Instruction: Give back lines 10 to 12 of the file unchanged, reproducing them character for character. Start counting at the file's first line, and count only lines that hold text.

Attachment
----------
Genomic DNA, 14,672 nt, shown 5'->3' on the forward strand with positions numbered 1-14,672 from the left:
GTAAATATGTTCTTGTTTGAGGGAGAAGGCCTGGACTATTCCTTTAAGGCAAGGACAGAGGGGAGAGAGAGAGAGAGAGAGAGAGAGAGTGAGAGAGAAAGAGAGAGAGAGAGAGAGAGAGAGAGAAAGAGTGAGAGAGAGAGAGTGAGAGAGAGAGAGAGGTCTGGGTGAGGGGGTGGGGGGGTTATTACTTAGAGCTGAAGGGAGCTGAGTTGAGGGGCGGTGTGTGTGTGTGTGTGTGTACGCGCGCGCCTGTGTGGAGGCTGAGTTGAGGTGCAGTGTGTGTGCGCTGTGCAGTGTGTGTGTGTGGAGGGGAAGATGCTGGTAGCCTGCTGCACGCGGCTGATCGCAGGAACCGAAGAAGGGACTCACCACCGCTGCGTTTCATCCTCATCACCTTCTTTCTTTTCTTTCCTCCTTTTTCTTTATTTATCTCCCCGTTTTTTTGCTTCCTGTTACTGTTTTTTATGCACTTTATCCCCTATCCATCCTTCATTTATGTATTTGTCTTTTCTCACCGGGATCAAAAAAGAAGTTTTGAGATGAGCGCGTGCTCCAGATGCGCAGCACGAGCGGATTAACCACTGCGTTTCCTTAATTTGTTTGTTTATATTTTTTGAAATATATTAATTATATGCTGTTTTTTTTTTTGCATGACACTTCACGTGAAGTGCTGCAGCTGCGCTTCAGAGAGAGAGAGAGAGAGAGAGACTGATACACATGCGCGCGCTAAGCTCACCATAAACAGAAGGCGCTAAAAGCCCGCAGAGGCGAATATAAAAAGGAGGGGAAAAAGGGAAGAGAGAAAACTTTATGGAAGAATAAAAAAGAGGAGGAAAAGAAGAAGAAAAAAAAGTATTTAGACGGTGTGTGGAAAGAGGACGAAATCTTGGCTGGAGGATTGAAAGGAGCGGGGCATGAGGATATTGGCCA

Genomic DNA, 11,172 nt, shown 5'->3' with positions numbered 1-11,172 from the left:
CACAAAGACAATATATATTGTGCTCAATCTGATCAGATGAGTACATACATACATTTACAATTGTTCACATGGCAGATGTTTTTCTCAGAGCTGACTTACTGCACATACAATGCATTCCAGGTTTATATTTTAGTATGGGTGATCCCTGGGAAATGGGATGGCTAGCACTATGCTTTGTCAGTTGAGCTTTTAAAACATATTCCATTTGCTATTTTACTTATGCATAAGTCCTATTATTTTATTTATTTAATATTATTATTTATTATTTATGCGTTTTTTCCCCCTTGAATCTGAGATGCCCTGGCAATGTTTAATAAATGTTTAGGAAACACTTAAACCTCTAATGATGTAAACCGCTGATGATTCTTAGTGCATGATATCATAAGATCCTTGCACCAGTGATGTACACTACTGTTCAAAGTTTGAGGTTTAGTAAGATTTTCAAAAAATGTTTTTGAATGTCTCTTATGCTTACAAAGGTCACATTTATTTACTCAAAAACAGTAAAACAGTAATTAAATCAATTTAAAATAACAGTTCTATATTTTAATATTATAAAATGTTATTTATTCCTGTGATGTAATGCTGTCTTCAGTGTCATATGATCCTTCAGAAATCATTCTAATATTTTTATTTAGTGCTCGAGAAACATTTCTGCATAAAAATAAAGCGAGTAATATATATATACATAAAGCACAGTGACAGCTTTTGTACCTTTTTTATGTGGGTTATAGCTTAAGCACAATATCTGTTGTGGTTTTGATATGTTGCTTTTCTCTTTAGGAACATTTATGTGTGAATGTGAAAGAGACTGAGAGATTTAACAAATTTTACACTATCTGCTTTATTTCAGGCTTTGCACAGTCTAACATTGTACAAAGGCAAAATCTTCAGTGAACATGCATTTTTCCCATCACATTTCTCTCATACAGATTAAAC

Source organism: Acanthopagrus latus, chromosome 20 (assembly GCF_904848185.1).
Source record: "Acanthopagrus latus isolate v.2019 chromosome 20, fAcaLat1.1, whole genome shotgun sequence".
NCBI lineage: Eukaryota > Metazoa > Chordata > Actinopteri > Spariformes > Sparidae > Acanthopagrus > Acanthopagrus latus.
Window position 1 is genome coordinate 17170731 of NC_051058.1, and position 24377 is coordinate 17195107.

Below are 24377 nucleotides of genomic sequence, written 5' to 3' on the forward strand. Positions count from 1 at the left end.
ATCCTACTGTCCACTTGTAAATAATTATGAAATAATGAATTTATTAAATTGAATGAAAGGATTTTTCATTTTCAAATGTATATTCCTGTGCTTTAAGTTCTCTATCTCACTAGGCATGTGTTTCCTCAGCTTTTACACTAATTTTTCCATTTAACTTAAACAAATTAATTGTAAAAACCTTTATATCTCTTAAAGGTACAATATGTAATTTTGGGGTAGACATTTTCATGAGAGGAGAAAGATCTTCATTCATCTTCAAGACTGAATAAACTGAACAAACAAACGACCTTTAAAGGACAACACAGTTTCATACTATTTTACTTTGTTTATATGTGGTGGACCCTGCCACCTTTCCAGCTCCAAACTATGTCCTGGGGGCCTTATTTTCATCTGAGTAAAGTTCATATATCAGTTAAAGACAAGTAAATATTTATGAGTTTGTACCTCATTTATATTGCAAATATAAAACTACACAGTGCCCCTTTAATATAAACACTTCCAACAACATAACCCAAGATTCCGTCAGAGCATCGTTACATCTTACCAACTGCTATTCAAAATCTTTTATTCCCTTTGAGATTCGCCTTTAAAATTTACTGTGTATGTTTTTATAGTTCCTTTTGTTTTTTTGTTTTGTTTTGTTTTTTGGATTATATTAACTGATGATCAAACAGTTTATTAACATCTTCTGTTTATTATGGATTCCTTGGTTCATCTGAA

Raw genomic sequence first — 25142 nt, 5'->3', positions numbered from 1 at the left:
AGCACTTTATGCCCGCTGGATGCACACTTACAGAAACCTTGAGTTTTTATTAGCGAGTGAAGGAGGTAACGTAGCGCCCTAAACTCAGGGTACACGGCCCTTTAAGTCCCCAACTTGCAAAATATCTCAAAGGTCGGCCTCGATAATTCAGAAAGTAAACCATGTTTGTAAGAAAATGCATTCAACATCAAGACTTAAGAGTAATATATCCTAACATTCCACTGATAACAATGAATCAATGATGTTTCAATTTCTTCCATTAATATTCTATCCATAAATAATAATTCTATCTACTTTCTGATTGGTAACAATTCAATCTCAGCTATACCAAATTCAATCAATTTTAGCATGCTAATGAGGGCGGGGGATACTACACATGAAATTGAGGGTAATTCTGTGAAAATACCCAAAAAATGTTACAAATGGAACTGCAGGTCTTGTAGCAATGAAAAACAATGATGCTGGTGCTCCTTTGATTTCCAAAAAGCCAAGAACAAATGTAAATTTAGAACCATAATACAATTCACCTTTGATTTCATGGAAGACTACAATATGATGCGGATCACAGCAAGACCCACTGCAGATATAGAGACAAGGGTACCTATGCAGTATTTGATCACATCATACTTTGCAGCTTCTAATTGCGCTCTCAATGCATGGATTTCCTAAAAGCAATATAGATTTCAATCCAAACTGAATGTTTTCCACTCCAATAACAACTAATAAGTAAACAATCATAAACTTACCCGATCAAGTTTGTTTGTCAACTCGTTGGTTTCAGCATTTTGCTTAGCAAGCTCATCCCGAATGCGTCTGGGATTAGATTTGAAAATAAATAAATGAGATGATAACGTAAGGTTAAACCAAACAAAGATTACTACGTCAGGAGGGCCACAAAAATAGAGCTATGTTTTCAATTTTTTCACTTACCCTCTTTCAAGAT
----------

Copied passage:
ATCCTACTGTCCACTTGTAAATAATTATGAAATAATGAATTTATTAAATTGAATGAAAGGATTTTTCATTTTCAAATGTATATTCCTGTGCTTTAAGTTCTCTATCTCACTAGGCATGTGTTTCCTCAGCTTTTACACTAATTTTTCCATTTAACTTAAACAAATTAATTGTAAAAACCTTTATATCTCTTAAAGGTACAATATGTAATTTTGGGGTAGACATTTTCATGAGAGGAGAAAGATCTTCATTCATCTTCAAGACTGAATAAACTGAACAAACAAACGACCTTTAAAGGACAACACAGTTTCATACTATTTTACTTTGTTTATATGTGGTGGACCCTGCCACCTTTCCAGCTCCAAACTATGTCCTGGGGGCCTTATTTTCATCTGAGTAAAGTTCATATATCAGTTAAAGACAAGTAAATATTTATGAGTTTGTACCTCATTTATATTGCAAATATAAAACTACACAGTGCCCCTTTAATATAAACACTTCCAACAACATAACCCAAGATTCCGTCAGAGCATCGTTACATCTTACCAACTGCTATTCAAAATCTTTTATTCCCTTTGAGATTCGCCTTTAAAATTTACTGTGTATGTTTTTATAGTTCCTTTTGTTTTTTTGTTTTGTTTTGTTTTTTGGATTATATTAACTGATGATCAAACAGTTTATTAACATCTTCTGTTTATTATGGATTCCTTGGTTCATCTGAA

Raw genomic sequence first — 25142 nt, 5'->3', positions numbered from 1 at the left:
AGCACTTTATGCCCGCTGGATGCACACTTACAGAAACCTTGAGTTTTTATTAGCGAGTGAAGGAGGTAACGTAGCGCCCTAAACTCAGGGTACACGGCCCTTTAAGTCCCCAACTTGCAAAATATCTCAAAGGTCGGCCTCGATAATTCAGAAAGTAAACCATGTTTGTAAGAAAATGCATTCAACATCAAGACTTAAGAGTAATATATCCTAACATTCCACTGATAACAATGAATCAATGATGTTTCAATTTCTTCCATTAATATTCTATCCATAAATAATAATTCTATCTACTTTCTGATTGGTAACAATTCAATCTCAGCTATACCAAATTCAATCAATTTTAGCATGCTAATGAGGGCGGGGGATACTACACATGAAATTGAGGGTAATTCTGTGAAAATACCCAAAAAATGTTACAAATGGAACTGCAGGTCTTGTAGCAATGAAAAACAATGATGCTGGTGCTCCTTTGATTTCCAAAAAGCCAAGAACAAATGTAAATTTAGAACCATAATACAATTCACCTTTGATTTCATGGAAGACTACAATATGATGCGGATCACAGCAAGACCCACTGCAGATATAGAGACAAGGGTACCTATGCAGTATTTGATCACATCATACTTTGCAGCTTCTAATTGCGCTCTCAATGCATGGATTTCCTAAAAGCAATATAGATTTCAATCCAAACTGAATGTTTTCCACTCCAATAACAACTAATAAGTAAACAATCATAAACTTACCCGATCAAGTTTGTTTGTCAACTCGTTGGTTTCAGCATTTTGCTTAGCAAGCTCATCCCGAATGCGTCTGGGATTAGATTTGAAAATAAATAAATGAGATGATAACGTAAGGTTAAACCAAACAAAGATTACTACGTCAGGAGGGCCACAAAAATAGAGCTATGTTTTCAATTTTTTCACTTACCCTCTTTCAAGAT